So what should MoMA do with the space? Bloggers: Suggest. I'll keep an eye out for blogged ideas and in a few days I'll link to the best suggestions,
as well as present my idea for the space.
OK, so you heard the MAN. What should MoMA do about the space?

I know it's currently integral to the visitor navigation between floors and such, but I'd love to see it sealed off. Totally. Make it a huge air-tight aquarium, viewable through the many windows and balconies and let Damien Hirst float a thousand dead sharks and other fish in it.

Don't think he wouldn't.

apologies in advance for shamelessly lifting the MoMa photo above from Allen Little's blog.

Tuesday, February 07, 2006

Two Quick Lists (Open Thread)

Pressed for time today, unfortunately, but wanted to share two quick lists. The first was published by, who tabulated the top 10 selling artists (how else would you rank them, eh?) of 2005. Only one of them is not dead. Only one of them is not white. And so shamefully we need a new word for "shameful," not even one of them is a woman. I'll excerpt their commentary to leave what I found the most can read the rest at the link above.

List I:

The Top 10 artists grossed USD 576 million in 2005, compared to USD 393 million in 2003, a figure that represents 13.6% of the total art auction market. Unusually, a contemporary artist, Jean-Michel Basquiat, and an old master, Canaletto, were among the top sellers. The top three names however are unchanged...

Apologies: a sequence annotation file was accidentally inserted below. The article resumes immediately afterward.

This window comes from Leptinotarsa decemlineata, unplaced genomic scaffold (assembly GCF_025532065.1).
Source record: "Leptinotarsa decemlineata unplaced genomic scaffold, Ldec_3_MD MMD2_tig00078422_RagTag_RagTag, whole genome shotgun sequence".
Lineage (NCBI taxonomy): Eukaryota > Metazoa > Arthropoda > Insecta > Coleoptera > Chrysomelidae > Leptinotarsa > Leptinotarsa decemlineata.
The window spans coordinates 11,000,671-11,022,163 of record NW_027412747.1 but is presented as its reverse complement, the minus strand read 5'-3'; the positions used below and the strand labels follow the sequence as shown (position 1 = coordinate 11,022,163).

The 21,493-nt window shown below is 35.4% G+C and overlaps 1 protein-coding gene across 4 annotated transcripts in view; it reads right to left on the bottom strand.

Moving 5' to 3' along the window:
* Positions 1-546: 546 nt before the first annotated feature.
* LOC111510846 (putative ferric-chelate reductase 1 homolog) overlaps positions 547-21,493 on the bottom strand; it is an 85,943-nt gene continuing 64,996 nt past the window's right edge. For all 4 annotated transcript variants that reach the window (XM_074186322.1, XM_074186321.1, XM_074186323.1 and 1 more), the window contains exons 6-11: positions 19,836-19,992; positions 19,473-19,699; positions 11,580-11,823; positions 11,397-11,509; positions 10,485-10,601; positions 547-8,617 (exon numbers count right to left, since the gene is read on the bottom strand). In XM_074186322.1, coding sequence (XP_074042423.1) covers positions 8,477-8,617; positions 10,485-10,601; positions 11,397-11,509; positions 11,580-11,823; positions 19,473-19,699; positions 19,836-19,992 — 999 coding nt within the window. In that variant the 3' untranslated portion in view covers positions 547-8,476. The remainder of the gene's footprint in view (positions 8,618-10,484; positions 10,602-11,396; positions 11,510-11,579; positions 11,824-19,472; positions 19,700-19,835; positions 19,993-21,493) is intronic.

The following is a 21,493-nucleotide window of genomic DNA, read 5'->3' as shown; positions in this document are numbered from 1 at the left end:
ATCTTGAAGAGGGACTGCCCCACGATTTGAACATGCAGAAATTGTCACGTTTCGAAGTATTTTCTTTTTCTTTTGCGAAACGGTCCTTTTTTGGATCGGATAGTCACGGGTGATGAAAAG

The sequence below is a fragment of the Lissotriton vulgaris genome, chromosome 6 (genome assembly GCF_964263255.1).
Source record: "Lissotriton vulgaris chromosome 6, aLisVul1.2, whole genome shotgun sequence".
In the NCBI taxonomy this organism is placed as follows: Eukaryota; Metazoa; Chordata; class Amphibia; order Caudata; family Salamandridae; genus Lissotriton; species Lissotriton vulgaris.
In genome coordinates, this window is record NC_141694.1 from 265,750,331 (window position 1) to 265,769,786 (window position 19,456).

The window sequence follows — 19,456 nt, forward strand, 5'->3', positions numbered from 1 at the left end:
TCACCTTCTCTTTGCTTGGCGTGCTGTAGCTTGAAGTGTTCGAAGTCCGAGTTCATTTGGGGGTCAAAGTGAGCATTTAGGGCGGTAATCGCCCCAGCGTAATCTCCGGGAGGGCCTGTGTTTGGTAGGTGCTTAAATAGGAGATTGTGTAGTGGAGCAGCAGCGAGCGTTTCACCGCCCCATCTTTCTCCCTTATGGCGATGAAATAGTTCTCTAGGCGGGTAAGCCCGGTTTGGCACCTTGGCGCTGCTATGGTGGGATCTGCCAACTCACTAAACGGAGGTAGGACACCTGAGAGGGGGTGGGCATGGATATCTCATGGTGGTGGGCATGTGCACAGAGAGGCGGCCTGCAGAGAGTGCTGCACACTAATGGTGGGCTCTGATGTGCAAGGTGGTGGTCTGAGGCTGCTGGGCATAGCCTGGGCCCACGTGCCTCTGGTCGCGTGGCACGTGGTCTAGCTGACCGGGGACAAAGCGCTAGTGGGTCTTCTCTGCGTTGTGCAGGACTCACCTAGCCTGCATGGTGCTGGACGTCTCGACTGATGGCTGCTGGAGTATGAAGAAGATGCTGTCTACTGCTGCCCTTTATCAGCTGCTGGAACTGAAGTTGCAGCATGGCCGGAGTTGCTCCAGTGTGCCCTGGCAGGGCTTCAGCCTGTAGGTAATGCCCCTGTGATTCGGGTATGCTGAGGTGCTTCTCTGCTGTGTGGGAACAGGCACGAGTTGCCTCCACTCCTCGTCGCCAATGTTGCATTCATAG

1- Pablo PICASSO (1881-1973): USD 153,174,166

2- Andy WARHOL (1928-1987): USD 86,681,869
Warhol continues his inexorable rise. His work gained another 21% in value over the year.

3- Claude MONET (1840-1926): USD 61,541,732
As we said last year, the market for Claude Monet’s work is progressively drying up. Only 22 Monets changed hands in 2005, compared to 26 in 2004, and while his prices may be rising again, the historical scarcity of work led to a 24% fall in his total sales, and cost him a place in the rankings.

4- Antonio Canal CANALETTO (1697-1768): USD 55,473,710
This was the year’s big surprise. Seeded 239 in 2004, the Venetian master leapt up the rankings to number 4 with a string of million-plus sales in two frenetic days at auction in London on July 6 and 7.

Mark ROTHKO (1903-1970): USD 41,556,341

Marc CHAGALL (1887-1985): USD 36,592,410
Chagall makes it back into the Top 10 on the back of a 25% increase in sales volume over 2005 compared with the previous year. His rank owes much to his prolific output.

7- Willem KOONING de (1904-1997): USD 36,581,311

Fernand LÉGER (1881-1955): USD 35,701,947

Jean-Michel BASQUIAT (1960-1988): USD 35,630,019
Jean-Michel Basquiat is the world’s biggest-selling contemporary artist at auction, and retains his place in the Top 10 after twelve sales for over a million dollars in twelve months.

10- Lucian FREUD (1922): USD 33,725,319

The other list was inspired by Michael Kimmelman's article on the Danish cartoons in the Times. Kimmelman is the man I've recently begun to think of as the "boy in the bubble" critic (see this report on Tyler's site of his inexplicable dis against the Carnegie International...I attended that ceremony, and he was otherwise a charming MC, but that elistist New York-centric swipe made my jaw drop to my lap...the Carnegie International is consistently among the very best of American surveys, bar none).

Today, though, he pissed me off with an observation that suggests he doesn't read the blogs (which is insulting enough) or that he doesn't consider them part of the "art world" proper (which, if the case, seems remarkably short-sighted, but...). In an otherwise thoughtful, if oddly late, opinion on the art-related issues surrounding the protests over the cartoons, Mr. Kimmelman today offers the following: